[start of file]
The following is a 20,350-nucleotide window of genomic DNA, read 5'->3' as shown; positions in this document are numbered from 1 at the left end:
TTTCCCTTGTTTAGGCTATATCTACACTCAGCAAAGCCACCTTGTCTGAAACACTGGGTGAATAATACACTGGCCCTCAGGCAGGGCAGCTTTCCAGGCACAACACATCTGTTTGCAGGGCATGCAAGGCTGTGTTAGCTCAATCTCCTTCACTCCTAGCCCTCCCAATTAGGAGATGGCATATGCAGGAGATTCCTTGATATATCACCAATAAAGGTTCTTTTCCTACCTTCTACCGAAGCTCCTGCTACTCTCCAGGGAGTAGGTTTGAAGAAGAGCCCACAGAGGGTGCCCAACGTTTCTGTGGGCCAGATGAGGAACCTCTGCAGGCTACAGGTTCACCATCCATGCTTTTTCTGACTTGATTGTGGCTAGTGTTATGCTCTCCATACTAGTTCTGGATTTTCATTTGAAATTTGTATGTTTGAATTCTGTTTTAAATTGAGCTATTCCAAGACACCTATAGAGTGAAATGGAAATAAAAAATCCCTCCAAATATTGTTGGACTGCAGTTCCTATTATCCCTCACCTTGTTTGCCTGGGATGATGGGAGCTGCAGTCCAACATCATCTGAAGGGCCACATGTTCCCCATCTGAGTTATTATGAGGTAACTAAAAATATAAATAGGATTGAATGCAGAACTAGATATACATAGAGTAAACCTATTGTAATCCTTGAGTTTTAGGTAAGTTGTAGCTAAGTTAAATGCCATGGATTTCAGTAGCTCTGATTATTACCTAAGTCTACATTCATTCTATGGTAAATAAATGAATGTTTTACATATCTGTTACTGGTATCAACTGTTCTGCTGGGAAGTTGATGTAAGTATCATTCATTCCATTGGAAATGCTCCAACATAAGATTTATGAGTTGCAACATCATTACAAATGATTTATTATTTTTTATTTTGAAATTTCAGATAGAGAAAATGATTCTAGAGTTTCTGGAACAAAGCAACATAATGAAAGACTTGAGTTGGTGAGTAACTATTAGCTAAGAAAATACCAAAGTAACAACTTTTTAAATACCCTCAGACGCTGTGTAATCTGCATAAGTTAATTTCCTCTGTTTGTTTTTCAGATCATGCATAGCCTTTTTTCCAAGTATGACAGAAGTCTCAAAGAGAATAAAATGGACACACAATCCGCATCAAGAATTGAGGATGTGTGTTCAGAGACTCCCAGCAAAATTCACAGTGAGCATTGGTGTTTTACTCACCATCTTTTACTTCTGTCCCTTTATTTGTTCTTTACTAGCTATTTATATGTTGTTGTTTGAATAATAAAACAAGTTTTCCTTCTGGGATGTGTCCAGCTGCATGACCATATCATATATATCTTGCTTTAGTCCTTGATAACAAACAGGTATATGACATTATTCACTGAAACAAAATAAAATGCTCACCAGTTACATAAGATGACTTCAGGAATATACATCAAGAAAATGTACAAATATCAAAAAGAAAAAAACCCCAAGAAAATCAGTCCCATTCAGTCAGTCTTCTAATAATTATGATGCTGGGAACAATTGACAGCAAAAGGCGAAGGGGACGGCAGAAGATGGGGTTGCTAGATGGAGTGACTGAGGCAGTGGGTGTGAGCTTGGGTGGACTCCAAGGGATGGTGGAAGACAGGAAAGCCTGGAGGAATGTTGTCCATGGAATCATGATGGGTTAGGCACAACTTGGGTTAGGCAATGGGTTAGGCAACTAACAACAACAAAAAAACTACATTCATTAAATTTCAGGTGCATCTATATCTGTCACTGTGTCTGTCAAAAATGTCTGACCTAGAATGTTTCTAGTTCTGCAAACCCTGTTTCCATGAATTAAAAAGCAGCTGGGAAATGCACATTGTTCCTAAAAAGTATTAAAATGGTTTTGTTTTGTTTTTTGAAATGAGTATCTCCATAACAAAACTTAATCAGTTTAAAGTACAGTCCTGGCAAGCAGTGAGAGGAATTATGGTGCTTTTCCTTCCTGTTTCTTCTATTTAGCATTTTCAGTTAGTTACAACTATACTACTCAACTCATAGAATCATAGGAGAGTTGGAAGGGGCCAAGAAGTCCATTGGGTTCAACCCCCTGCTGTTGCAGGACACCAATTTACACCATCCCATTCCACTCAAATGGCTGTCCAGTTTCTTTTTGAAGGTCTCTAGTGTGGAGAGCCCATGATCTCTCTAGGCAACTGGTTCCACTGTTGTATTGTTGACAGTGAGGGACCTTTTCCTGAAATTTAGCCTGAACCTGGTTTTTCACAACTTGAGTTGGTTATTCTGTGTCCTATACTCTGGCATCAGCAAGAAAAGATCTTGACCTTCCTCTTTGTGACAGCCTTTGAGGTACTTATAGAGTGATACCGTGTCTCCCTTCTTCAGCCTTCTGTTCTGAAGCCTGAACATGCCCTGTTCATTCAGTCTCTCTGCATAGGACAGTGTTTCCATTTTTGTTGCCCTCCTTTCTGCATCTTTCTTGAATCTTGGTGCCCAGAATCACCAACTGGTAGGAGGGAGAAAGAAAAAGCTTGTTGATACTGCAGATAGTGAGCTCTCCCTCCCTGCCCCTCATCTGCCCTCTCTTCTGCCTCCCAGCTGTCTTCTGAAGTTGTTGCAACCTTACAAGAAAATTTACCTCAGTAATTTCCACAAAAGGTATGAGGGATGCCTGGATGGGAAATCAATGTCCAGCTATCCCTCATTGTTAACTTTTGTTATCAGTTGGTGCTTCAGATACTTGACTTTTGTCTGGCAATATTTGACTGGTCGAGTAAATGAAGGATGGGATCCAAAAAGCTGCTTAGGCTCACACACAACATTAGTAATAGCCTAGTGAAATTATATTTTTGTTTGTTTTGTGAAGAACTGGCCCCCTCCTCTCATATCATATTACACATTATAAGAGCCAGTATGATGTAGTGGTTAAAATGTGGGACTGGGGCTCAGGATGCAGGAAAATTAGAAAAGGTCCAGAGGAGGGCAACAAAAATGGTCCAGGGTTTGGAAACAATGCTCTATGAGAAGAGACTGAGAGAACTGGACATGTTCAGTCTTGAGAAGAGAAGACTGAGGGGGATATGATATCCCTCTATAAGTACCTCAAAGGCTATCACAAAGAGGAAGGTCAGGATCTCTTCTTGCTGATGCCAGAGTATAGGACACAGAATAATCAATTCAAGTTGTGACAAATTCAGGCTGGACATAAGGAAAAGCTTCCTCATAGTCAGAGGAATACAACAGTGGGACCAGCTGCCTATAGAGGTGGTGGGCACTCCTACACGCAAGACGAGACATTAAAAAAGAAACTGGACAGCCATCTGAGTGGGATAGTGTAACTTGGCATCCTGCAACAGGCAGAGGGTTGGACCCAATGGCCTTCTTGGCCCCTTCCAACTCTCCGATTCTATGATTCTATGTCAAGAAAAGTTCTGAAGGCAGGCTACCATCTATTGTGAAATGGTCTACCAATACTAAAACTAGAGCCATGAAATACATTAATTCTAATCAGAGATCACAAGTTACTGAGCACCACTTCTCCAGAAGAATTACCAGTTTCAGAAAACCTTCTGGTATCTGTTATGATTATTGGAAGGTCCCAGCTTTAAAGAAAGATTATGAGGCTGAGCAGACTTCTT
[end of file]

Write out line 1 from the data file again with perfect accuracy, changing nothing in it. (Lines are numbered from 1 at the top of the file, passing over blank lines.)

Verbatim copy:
The following is a 20,350-nucleotide window of genomic DNA, read 5'->3' as shown; positions in this document are numbered from 1 at the left end: